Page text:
At “Swearing-in” Uganda’s Dictator Gen. Museveni Promises Economic Growth With New Lies

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Dictator Museveni--more empty promises. Photo: Facebook.

As the country witnessed Gen. Yoweri Museveni being “sworn-in,” Kamwokya, a Kampala suburb, was turned into an armed camp. 

A company, which is a military unit of about 80-250 soldiers, was stationed in the suburb which spawned the greatness of Bobi Wine, the Ghetto President and whom many believe is the legitimate elected president of Uganda.

Even though the U.S. essentially bankrolls the Museveni regime with about $1 billion in annual financial and military support, on April 16, Secretary of State Antony Blinken said Uganda’s Jan. 14, 2021 election was “neither free nor fair” undermining the May 12 “swear-in” and the dictator's attempt to win legitimacy. The U.S. also slapped visa bars on  regime military and political officials whose names were kept sealed.

On the “swear-in” date May 12, a white Nissan pickup license plate UG 3239R was parked at Kobil Petrol station, which is found at the entrance to the road sweeping down to the National Unity Platform (NUP) offices as you approach Kamwokya from Kampala’s city center. NUP is Bobi Wine’s party.

This road was closed to commercial cyclists, a.k.a boda boda, and two roadblocks were mounted by soldiers and police personnel who arrived in a Police truck UP 5637, a grey Nissan pickup UG 2375S, another Nissan pickup UP 4838 as a number of army motorbikes with license plates ranging from DFM 131 to 147 swept by.  It seemed like a bar on the verge of brawl, but when anyone criticizes such a pass Gen. Museveni will label them with all sorts of epithets. 

At what some have termed the “smearing-in” ceremony at Kololo Independence Grounds, Gen. Museveni castigated the West as “idiots” for deigning to criticize his Gestapo tactics. Blissfully unaware or stridently unconcerned about the reality in the country, Gen. Museveni said, at his inauguration, the economy will grow at a rate of 10% in the new term. 

Then he added the caveat “if all goes well”. 

The scenes in Kamwokya turned this proviso into a definite vote of no confidence in things ever going well; the bubble at Kololo independence grounds notwithstanding. Gen. Museveni said that in the past 35 years “his” government has been in power—the operative word being “his”, for it has never been about Ugandans with this man—the economy has been growing at a rate of 6.2% per annum.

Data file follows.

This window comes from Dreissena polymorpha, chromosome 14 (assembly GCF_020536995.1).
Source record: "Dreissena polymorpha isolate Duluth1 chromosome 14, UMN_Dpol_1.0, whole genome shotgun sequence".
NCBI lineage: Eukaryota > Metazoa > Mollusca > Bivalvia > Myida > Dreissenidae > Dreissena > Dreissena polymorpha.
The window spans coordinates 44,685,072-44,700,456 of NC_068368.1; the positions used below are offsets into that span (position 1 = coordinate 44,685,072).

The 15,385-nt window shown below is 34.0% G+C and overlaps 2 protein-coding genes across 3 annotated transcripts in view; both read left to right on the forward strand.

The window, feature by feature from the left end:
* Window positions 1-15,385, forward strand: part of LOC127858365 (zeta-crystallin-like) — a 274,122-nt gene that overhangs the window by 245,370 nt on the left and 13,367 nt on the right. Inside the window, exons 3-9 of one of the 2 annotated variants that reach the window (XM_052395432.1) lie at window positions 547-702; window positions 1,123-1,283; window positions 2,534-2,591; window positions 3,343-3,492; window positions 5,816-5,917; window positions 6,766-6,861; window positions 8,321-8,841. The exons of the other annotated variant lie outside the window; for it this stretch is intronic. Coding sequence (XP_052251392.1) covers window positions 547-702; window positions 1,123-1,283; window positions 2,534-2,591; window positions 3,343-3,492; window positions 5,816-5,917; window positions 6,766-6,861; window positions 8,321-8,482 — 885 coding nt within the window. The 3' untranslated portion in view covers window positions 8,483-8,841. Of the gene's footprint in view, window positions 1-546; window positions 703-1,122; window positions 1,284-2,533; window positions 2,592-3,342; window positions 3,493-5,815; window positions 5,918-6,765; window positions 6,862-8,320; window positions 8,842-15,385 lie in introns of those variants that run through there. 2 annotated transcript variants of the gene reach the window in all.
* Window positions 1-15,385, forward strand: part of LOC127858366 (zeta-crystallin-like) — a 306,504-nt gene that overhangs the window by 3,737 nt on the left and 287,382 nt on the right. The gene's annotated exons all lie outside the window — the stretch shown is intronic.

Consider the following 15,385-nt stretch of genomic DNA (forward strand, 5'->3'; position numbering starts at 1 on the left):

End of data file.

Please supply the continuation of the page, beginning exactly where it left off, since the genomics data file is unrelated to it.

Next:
“With the activation of the oil sector, which has been dormant ever since 2006 when we discovered the petroleum and if you add the expected average growth rate of 6% per annum post-covid-19, the combination will expand the economy to an estimated US $67 billion by 2026 using the exchange rate method and US $193 billion, using the PPP method; meaning that the economy will be growing at the rate of between 9-10% in the initial years of oil production,” Gen. Museveni said.

Regrettably, the oil sector will actually heighten the growing corruption in the country. The bad omens are there for all to see. Still fresh in our minds was the saga of golden handshakes and questionable bonuses paid to Ugandan officials who oversaw tax dispute settlements with international oil firms. 

The palms of 40 senior government officials were greased. These payouts, or baksheesh, were in excess of 6 billion shillings or $1.66 million. Even the head of the Uganda Revenue Authority (URA), Ms. Doris Akol, got in on the action by getting more than $100,000 in a personal bonanza which left her laughing all the way to the bank. 

History seems to be repeating itself. The Nigerian National Petroleum Corporation (NNPC) has recorded billions of dollars lost since oil was discovered in Nigeria. Uganda, also run by the military, is likely to follow this thorny route. 

Obviously, this will have dire consequences to our national wellbeing and destiny as a people.

However Gen. Museveni, not yet done, added, “With the rise of the literacy rate from 43% in 1986 to now 76.53%, we can achieve much-faster rates of growth and I will see to that.”

Yet 90% of the youth, who make up 80 % of Uganda’s population, cannot get any jobs. This is partly why they have joined Bobi Wine’s National Unity Platform. 

Still, a deeper more deliberate policy is being engineered by the junta in order to keep the youth down. It is crystallized by Gen. Museveni turning Uganda into a gerontocracy—rule of the old—with him and his peers refusing to yield control to a younger generation and thereby hemorrhaging Uganda’s ability to reach middle income status. 

This time Gen. Museveni didn’t mention “middle income” which previously was a mantra—claiming he’d soon lead Uganda to that level of development. Evdiently all lies have a limit. He resorted to new lies, hoping to keep Ugandans distracted until his son Gen. Muhoozi Kaenerugaba, who commands the notorious Special Forces Command (SFC) succeeds him. 

Then the battle for the soul of Uganda will really turn bloody. 

Columnist Matogo can be reached via Mugashop74@gmail.com

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